This night in Lancashire was a particularly brutal war of attrition and the biggest, strongest and most organised side prevailed, without being forced to show much quality or adventure.

We set out with unchanged personnel and 4-4-2 formation for the fourth game in a row, yet the manner of play was starkly different to the trio of home games which had produced five points.

Where at The Circle we try to seize the initiative and play a fast-paced, pressing game, away from home we can’t replicate it, even when the line-up is the same.

We struggled to offer any sort of attacking threat beyond an early shot from Jan Vennegoor of Hesselink that was well-struck and low but barely troubled Paul Robinson in the Rovers goal.

Of course, if George Boateng had not been ridiculously sent off for a clash of heads in the first half, the game might have panned out differently. However, that’s probably wishful thinking as we’d been second best up to then and there was no sign of breaking the stranglehold that Sam Allardyce’s team had on the game.

A final word for Phil Brown. His team didn’t perform but at least he made a positive change in the second half, subbing both full-backs and switching to 3-4-2 to try and sneak a point. If we’d showed more attacking intent in some other away games – dor instance Bolton and Manchester United – we could have snaffled a win.

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Hull City 2 Manchester City 1

It’s now indisputable: the present Hull City are a totally different proposition to the team that couldn’t beg, borrow or steal a win for such a long stretch at the back end of last season. More steely at the back, even without Michael Turner; a midfield that has some ball-playing craft as well as graft; and two strikers up front that even top teams struggle to keep a lid on.

It’s important not to overstate our mini-revival, or jinx it, as this was our first win for months, we’re winless away from The Circle and we’re just a few points above the drop zone. But there is a real feeling we’ve turned a corner, particularly as a very tricky set of games are behind us and Phil Brown is wisely sticking with a formation and a line-up that seems to be working well, rather than just working hard.

And just as we fully deserved to take a point off moneybags Chelsea on Tuesday, no one connected to even more megabucks Manchester City could argue they were unlucky to go home pointless today.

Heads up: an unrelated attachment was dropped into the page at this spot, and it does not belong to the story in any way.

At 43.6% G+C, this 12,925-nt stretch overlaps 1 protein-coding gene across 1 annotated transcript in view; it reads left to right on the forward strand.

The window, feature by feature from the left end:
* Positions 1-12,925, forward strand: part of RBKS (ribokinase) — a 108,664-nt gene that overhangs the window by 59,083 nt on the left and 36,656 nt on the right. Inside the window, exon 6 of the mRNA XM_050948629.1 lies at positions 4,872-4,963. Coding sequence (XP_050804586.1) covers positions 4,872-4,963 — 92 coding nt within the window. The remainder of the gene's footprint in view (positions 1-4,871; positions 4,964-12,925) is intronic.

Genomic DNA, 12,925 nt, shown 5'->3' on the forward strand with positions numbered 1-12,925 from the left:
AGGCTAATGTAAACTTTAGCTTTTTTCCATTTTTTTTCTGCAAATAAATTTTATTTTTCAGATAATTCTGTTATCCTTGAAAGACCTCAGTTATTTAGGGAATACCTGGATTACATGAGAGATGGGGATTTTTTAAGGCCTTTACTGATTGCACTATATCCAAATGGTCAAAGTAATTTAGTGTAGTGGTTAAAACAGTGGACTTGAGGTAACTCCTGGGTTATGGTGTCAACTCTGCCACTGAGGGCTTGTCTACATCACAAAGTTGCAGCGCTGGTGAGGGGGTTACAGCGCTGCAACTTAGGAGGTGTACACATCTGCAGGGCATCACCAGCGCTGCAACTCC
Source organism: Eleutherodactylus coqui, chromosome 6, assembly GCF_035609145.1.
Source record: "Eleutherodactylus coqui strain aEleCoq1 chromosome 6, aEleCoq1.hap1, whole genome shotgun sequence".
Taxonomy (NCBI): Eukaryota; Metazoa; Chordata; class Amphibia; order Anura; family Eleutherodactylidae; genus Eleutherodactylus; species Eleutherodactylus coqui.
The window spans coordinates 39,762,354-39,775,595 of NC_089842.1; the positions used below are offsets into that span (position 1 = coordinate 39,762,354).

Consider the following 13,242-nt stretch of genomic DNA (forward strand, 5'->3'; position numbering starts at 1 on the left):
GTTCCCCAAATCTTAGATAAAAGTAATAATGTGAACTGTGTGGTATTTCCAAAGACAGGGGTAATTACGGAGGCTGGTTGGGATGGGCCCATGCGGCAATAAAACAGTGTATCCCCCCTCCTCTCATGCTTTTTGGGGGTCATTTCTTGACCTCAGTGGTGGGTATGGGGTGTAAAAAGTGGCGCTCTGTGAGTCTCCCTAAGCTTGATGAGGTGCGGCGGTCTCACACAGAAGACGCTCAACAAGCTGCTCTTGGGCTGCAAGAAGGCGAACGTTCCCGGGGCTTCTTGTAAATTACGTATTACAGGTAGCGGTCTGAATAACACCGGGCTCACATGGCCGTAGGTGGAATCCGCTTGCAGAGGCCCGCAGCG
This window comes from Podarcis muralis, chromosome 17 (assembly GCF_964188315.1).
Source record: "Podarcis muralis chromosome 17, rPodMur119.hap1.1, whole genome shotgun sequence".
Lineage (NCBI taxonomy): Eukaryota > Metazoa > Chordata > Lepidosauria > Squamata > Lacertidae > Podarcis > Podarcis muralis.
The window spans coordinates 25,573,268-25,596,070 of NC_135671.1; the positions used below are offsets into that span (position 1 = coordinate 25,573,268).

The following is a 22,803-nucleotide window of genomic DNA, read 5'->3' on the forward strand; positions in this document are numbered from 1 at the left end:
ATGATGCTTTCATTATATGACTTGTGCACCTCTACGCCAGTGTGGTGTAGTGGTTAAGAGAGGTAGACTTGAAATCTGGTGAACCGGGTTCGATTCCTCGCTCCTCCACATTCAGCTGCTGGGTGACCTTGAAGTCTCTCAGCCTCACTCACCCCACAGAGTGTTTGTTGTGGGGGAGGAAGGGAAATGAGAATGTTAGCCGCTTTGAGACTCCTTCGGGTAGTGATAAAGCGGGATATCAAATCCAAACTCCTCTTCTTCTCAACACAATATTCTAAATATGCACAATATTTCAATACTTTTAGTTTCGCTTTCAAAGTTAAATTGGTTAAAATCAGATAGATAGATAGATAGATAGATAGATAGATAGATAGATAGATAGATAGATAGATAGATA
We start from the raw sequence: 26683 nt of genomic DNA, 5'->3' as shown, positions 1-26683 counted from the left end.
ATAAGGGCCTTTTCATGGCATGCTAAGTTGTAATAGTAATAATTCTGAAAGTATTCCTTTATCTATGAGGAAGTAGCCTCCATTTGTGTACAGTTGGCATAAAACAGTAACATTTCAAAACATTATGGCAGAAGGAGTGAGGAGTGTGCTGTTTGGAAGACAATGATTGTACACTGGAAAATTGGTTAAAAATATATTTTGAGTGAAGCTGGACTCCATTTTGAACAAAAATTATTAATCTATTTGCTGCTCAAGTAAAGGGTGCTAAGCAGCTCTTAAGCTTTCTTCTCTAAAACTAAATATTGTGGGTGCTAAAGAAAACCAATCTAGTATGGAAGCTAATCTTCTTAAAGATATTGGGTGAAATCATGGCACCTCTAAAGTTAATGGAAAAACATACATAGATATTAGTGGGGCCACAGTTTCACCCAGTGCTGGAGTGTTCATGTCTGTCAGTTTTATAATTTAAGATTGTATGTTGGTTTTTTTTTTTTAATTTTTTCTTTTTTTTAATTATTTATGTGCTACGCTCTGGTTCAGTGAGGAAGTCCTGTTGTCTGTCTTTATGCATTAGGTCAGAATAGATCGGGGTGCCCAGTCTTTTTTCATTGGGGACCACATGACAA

From the off, the Tigers were more aggressive and dictated the pace of the game. At times Citeh’s centre-back pairing just could not handle Jozy Altidore, who is becoming ever sharper now he’s a settled part of the team rather than a bit-part player, and both of them picked up bookings for hauling our American boy down on the edge of the box.

He looked emotional as he celebrated his first Premier League goal in the first half – slotting home from the edge of the penalty area after being teed up by Jan Vennegoor of Hesselink – and the relief of finally getting off the mark should lead to a few more goals before the season ends.

Teenage sensation Tom Cairney impressed once more with his awareness and composure on the ball. Suddenly we don’t seem quite so desperate for Jimmy Bullard’s return to the midfield, as hugely important as that will be, though it may be ambitious to expect too much of Cairney yet.

At the other end of the age scale, two old warhorses proved they still have the legs for three games in seven days, with Vennegoor of Hesselink dominating the aerial battle and George Boateng the best player on the park even if you ignore his winning goal, lashed home from outside the box. ‘Feed the Boat and he will score’.

What of the other City on display? Well, they finally took the upper hand for a 15-minute spell after their goal, Emmanuel Adebayor bundling in during a goalmouth scramble, and spurned a couple of good openings as the ball was lumped towards our goal in the dying stages. But for the most part their players put in the type of moody, lethargic shrug of a performance you’d more readily associate with Dmitar Berbatov at their cross-city rivals.

Just as the officials didn’t spot Rio Ferdinand’s elbow to Craig Fagan’s face off the ball against Manchester United, today they missed Stephen Ireland slapping the same player in the face which could have warranted a straight red. There may be some retrospective disciplinary action, as in the Ferdinand case, but having Ireland banned when Man City play our relegation rivals won’t help us in any way. Though judging on his performance today, his replacement couldn’t possibly be any worse.

You can buy the most expensive players in the world, you can fire managers, but you can’t shake the feeling that Manchester City are still years away from being a team to challenge for trophies.

As for Hull City, things seem to be clicking nicely thank you very much.